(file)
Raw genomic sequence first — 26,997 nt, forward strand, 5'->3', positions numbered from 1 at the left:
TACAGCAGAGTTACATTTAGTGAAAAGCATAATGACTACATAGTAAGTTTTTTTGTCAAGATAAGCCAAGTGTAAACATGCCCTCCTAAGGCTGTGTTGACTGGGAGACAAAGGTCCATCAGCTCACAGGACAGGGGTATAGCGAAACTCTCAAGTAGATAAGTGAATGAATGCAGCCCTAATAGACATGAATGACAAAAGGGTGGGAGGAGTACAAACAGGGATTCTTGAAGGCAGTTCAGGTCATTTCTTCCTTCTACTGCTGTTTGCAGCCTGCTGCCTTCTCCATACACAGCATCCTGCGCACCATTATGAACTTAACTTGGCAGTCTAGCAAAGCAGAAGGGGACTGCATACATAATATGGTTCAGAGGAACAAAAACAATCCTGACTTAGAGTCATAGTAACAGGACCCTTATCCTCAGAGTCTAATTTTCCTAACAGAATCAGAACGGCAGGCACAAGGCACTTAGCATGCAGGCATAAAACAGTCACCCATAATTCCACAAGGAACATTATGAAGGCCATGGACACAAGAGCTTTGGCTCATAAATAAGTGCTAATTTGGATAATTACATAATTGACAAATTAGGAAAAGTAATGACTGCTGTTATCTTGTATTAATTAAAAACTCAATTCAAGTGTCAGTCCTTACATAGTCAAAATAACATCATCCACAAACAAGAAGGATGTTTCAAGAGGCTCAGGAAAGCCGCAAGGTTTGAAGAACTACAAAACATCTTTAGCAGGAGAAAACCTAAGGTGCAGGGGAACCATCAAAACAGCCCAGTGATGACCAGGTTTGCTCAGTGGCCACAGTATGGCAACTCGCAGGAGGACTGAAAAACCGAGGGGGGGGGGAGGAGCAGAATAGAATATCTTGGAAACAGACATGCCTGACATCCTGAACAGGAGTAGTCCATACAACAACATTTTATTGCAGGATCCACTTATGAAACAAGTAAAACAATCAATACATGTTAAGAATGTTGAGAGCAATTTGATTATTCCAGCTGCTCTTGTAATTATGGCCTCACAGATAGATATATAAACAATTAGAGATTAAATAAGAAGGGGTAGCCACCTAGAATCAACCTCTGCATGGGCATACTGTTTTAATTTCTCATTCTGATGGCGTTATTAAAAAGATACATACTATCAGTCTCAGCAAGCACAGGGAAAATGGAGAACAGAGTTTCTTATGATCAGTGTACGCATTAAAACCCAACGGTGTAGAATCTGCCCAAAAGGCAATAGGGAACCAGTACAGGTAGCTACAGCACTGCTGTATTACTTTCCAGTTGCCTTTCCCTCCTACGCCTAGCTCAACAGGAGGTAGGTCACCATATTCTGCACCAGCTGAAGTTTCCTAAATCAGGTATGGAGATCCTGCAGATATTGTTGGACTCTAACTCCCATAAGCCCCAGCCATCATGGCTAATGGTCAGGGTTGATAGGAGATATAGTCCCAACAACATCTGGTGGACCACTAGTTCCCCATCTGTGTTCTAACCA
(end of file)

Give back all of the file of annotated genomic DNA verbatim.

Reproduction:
Raw genomic sequence first — 26,997 nt, forward strand, 5'->3', positions numbered from 1 at the left:
TACAGCAGAGTTACATTTAGTGAAAAGCATAATGACTACATAGTAAGTTTTTTTGTCAAGATAAGCCAAGTGTAAACATGCCCTCCTAAGGCTGTGTTGACTGGGAGACAAAGGTCCATCAGCTCACAGGACAGGGGTATAGCGAAACTCTCAAGTAGATAAGTGAATGAATGCAGCCCTAATAGACATGAATGACAAAAGGGTGGGAGGAGTACAAACAGGGATTCTTGAAGGCAGTTCAGGTCATTTCTTCCTTCTACTGCTGTTTGCAGCCTGCTGCCTTCTCCATACACAGCATCCTGCGCACCATTATGAACTTAACTTGGCAGTCTAGCAAAGCAGAAGGGGACTGCATACATAATATGGTTCAGAGGAACAAAAACAATCCTGACTTAGAGTCATAGTAACAGGACCCTTATCCTCAGAGTCTAATTTTCCTAACAGAATCAGAACGGCAGGCACAAGGCACTTAGCATGCAGGCATAAAACAGTCACCCATAATTCCACAAGGAACATTATGAAGGCCATGGACACAAGAGCTTTGGCTCATAAATAAGTGCTAATTTGGATAATTACATAATTGACAAATTAGGAAAAGTAATGACTGCTGTTATCTTGTATTAATTAAAAACTCAATTCAAGTGTCAGTCCTTACATAGTCAAAATAACATCATCCACAAACAAGAAGGATGTTTCAAGAGGCTCAGGAAAGCCGCAAGGTTTGAAGAACTACAAAACATCTTTAGCAGGAGAAAACCTAAGGTGCAGGGGAACCATCAAAACAGCCCAGTGATGACCAGGTTTGCTCAGTGGCCACAGTATGGCAACTCGCAGGAGGACTGAAAAACCGAGGGGGGGGGGAGGAGCAGAATAGAATATCTTGGAAACAGACATGCCTGACATCCTGAACAGGAGTAGTCCATACAACAACATTTTATTGCAGGATCCACTTATGAAACAAGTAAAACAATCAATACATGTTAAGAATGTTGAGAGCAATTTGATTATTCCAGCTGCTCTTGTAATTATGGCCTCACAGATAGATATATAAACAATTAGAGATTAAATAAGAAGGGGTAGCCACCTAGAATCAACCTCTGCATGGGCATACTGTTTTAATTTCTCATTCTGATGGCGTTATTAAAAAGATACATACTATCAGTCTCAGCAAGCACAGGGAAAATGGAGAACAGAGTTTCTTATGATCAGTGTACGCATTAAAACCCAACGGTGTAGAATCTGCCCAAAAGGCAATAGGGAACCAGTACAGGTAGCTACAGCACTGCTGTATTACTTTCCAGTTGCCTTTCCCTCCTACGCCTAGCTCAACAGGAGGTAGGTCACCATATTCTGCACCAGCTGAAGTTTCCTAAATCAGGTATGGAGATCCTGCAGATATTGTTGGACTCTAACTCCCATAAGCCCCAGCCATCATGGCTAATGGTCAGGGTTGATAGGAGATATAGTCCCAACAACATCTGGTGGACCACTAGTTCCCCATCTGTGTTCTAACCA